In behavioural economics, one impact biased labelling can have is called “anchoring”. Anchoring happens when the first data entry in a list alters the perception of the values that come after it. It’s easiest to explain this with an example. If choosing between three similar, but differently priced, gift packages to send a friend, the order these prices are presented to the buyer will influence their perceptions and behaviour. Listing the most expensive package first “anchors” the buyer’s perception as to how reasonable the pricing is. Listing the least expensive package first also does the same. It is for this reason that many companies’ price comparison web pages list the most expensive items first – this nudges users into purchasing a more expensive package than they would have done if the least expensive had appeared first.
When analysing COVID-19 graphs, it’s important to note the choice of samples and labelling of axes, because anchoring effects also occur when statistics only show a limited time series. Showing the public a graph displaying COVID-19 deaths beginning with data entries from the peak of the epidemic (the time when deaths are at their highest) may nudge the reader into thinking public health authorities have done a good job. It could be that using a different time series, for example showing deaths from the first one, would paint a very different picture.
Correlation Does Not Imply Causation
When a statistical test shows a correlation between A and B, there are usually seven possibilities that can be considered:
- A causes B.
- B causes A.
- A and B both partly cause each other.
- A and B are both caused by a third factor, C.
- B is caused by C which is correlated to A.
- A is caused by C which is correlated to B.
- The observed correlation was due purely to chance.
The seventh possibility can be quantified by statistical tests that ascertain the likelihood that correlation occurred by chance.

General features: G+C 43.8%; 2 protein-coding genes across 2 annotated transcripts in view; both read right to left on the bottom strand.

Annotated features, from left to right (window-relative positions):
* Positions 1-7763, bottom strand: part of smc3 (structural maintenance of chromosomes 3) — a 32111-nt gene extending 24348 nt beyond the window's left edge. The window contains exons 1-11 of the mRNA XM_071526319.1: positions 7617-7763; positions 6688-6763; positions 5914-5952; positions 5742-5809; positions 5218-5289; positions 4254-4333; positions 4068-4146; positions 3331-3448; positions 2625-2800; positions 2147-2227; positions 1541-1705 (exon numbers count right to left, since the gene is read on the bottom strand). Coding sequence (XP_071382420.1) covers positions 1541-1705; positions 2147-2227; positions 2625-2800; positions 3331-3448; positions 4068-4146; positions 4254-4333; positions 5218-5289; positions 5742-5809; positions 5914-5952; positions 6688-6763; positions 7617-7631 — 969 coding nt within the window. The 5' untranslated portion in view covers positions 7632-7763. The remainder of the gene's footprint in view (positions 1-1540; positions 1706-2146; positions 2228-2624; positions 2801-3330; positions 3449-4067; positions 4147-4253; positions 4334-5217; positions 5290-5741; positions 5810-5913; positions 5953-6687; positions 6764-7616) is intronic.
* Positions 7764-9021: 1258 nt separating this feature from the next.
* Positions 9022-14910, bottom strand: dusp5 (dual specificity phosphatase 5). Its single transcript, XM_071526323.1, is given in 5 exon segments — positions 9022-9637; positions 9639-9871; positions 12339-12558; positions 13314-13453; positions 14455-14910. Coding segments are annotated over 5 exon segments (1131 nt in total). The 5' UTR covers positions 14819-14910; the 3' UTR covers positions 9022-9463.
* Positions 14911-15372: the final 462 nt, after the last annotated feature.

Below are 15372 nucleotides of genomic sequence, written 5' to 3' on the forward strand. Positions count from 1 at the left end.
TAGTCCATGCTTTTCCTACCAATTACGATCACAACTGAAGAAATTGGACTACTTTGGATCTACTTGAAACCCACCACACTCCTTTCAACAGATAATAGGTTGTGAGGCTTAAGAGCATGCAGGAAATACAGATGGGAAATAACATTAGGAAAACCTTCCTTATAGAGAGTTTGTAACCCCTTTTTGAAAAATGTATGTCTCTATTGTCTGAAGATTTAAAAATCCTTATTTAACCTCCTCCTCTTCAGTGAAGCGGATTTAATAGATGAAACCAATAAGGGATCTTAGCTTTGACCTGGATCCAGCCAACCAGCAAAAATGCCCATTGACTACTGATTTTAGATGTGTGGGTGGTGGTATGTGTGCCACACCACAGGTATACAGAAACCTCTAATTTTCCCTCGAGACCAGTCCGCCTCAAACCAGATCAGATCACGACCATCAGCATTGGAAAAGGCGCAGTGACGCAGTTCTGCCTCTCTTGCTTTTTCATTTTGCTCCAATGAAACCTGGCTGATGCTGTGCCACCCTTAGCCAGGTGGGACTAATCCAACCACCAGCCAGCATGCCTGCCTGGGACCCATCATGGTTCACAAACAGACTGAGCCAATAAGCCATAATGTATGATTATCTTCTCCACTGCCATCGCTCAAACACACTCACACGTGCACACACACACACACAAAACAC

There are some fun examples of abuse of correlations – the satirical Church of the Flying Spaghetti Monster, for instance, often cites the dramatic decrease in pirates since the 1800s as the cause of climate change – but abuse of correlations can have implications for public health decisions.
In the 1980s, prior to the discovery of HIV, scientists hypothesised that a rare cancer named Kaposi’s Sarcoma was caused by the use of amyl nitrate (informally known as “poppers”). It wasn’t until many years later that it was discovered AIDS caused the vast majority of Kaposi’s Sarcoma cases, and that the communities that abused amyl nitrate also had higher rates of HIV than those that did not.
Simpson’s paradox occurs when multiple data sets are combined and create a very different trend to that of the data sets individually. The most cited example of this paradox relates to the University of Berkeley graduate school admissions rate: it was noted the graduate school admitted 44% of male applicants and 35% of female applicants. While superficially this appears to indicate a gender bias against female applicants, the reality was that women had (on average) applied for more competitive graduate programmes compared with men, and per course had higher rates of admission to men – but the competitiveness of the courses meant the overall average of admissions made it appear there was a gender bias against women.